Eugene H. Peters (Ph.D., University of Chicago) is professor of philosophy at Hiram College, Hiram, Ohio 44234, and the author of The Creative Advance and Hartshorne and Neoclassical Metaphysics.
Eugene H. Peters died of leukemia on May 13,1983, at the age of 54. The following article appeared in Process Studies, pp. 11-20, Vol. 14, Number 1, Spring, 1984. Process Studies is published quarterly by the Center for Process Studies, 1325 N. College Ave., Claremont, CA 91711. Used by permission. This material was prepared for Religion Online by Ted and Winnie Brock.
The ontological argument is by no means superfluous, since it does not rest on the other arguments to guarantee the postulate of logical possibility, and gains support from them only insofar as that postulate is protected by those arguments against options they show to be specious.
Charles Hartshorne believes that the ontological argument forces on us the disjunction, either "God exists" is true necessarily or "God exists" is false necessarily. This, he holds, is simply a logical extension of what Anselm discovered, for, as Anselm saw, God cannot be understood in the imperfect mode of contingency, whether as existing or not. Hartshorne thinks that the possibility of "God exists" may be asserted as an intuitive postulate. If so, then the second of the disjuncts -- that "God exists" is false necessarily -- is false (and indeed could not be true). Hence, "God exists" is true necessarily.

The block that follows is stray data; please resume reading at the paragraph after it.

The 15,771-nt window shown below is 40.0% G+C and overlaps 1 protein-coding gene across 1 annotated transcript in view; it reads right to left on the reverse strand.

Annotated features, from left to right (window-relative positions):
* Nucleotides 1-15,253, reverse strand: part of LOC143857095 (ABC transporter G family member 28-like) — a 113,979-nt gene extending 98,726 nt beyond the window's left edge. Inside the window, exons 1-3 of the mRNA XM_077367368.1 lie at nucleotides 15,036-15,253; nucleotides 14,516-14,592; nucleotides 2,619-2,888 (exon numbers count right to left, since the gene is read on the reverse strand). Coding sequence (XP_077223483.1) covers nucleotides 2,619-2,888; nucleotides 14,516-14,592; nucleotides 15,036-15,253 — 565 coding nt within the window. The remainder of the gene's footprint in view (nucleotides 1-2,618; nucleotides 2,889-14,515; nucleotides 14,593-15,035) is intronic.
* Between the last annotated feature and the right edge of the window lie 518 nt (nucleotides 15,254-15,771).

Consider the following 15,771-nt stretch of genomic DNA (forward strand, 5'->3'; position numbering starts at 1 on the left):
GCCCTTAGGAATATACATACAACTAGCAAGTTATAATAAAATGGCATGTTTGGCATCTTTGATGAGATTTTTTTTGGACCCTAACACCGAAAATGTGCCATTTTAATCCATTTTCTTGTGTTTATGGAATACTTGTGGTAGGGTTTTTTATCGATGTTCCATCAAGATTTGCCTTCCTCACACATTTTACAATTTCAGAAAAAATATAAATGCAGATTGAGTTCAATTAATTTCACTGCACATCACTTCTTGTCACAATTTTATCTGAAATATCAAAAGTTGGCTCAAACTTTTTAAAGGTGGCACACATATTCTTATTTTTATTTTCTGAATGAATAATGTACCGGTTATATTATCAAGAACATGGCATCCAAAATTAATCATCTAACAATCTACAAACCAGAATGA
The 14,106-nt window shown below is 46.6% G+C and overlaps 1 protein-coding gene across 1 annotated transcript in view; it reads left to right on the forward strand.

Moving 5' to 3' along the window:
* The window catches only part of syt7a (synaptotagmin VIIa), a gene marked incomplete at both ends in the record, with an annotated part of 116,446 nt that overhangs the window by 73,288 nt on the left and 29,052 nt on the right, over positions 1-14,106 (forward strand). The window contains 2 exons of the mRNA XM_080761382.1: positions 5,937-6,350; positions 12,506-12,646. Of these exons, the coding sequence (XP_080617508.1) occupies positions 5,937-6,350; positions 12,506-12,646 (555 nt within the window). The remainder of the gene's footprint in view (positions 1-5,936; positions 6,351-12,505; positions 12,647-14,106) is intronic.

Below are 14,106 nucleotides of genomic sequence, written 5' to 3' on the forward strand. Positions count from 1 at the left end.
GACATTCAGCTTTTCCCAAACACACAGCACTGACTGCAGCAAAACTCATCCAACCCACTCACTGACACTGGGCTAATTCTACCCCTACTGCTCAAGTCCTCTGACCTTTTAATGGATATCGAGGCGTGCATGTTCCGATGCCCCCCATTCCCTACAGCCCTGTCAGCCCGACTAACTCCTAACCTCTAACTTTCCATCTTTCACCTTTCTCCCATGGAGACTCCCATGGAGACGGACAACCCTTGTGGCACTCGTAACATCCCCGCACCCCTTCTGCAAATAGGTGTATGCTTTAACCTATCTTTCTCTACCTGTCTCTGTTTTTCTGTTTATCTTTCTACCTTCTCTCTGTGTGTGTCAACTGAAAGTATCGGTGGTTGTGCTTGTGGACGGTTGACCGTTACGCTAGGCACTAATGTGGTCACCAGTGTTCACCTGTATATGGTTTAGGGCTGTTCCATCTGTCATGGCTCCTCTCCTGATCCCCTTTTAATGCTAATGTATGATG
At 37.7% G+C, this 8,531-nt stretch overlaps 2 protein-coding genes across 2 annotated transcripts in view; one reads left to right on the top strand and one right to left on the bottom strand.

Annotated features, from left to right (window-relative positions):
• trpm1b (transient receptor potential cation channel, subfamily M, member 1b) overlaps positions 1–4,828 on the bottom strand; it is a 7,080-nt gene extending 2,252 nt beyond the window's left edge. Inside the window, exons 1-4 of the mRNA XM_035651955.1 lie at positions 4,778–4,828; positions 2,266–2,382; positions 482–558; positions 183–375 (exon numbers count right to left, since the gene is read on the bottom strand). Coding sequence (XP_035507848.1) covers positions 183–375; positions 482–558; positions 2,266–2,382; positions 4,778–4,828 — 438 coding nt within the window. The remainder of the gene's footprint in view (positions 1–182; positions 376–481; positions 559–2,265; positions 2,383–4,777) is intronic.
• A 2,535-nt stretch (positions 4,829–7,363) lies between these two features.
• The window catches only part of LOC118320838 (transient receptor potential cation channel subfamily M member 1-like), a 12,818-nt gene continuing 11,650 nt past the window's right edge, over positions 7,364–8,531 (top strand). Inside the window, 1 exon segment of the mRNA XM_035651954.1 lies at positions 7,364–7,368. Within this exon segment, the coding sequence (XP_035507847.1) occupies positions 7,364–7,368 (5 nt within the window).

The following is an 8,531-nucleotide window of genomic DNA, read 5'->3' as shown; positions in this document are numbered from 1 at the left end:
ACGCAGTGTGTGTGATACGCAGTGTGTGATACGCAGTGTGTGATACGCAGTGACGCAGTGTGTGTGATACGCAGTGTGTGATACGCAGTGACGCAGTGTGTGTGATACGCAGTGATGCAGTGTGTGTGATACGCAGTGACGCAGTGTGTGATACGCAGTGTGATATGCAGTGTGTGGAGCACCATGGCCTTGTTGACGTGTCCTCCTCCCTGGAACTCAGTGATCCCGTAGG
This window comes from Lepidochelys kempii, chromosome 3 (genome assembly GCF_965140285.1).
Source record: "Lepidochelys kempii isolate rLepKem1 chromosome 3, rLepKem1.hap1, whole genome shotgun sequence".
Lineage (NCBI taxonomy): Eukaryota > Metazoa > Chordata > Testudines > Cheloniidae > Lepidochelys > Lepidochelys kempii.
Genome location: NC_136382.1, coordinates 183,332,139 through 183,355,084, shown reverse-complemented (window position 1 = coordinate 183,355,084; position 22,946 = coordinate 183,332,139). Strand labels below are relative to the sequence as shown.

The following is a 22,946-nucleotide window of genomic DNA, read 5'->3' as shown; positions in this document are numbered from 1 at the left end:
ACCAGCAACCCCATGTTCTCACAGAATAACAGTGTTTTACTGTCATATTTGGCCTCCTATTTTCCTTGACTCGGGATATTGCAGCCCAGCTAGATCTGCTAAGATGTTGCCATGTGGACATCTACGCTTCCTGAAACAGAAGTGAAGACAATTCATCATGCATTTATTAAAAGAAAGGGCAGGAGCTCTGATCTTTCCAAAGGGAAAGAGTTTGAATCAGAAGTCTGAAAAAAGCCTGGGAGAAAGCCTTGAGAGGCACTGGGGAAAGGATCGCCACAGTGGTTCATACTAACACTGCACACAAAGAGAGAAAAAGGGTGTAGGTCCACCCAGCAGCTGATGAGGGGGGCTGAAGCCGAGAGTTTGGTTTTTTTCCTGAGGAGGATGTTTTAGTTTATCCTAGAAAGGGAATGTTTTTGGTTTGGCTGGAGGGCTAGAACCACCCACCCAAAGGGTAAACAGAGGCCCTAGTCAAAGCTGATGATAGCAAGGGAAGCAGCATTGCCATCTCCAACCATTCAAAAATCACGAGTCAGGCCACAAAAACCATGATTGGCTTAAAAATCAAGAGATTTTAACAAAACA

Yet, as R. L. Purtill has pointed out, a precisely parallel argument holds if we conjoin with the original disjunction the premise that "God does not exist" is possible.1 For then the first of the disjuncts -- that "God exists" is true necessarily -- is false (and must he so). "God exists is then false necessarily.
Moreover, if to show that "God exists" is possible one must show that some actual set of circumstances requires God’s existence, then, says Purtill, one would, in adducing such a set of circumstances, "have proved God’s existence without the ontological argument."2 Likewise, if by showing that some actual set of circumstances is incompatible with God’s existence, one shows that "God exists" is not possible, then, in adducing such a set of circumstances, one would have "proved God’s non-existence without the ontological disproof."3
Perhaps the defender of the doctrine, "God exists" is possible, need only conceive a set of circumstances to require Deity, while the opponent of the doctrine need only conceive a set of circumstances incompatible with divine existence, e.g., a completely evil universe. Without settling the question whether an actual or only a conceivable set of circumstances need be adduced, Purtill says he inclines to favor the first option -- as in the cosmological and design arguments. But then the possibility of God would be based on a proof itself sufficient to show that God exists (granting that the proof succeeds). "Thus, if the ontological argument is sound it is superfluous."4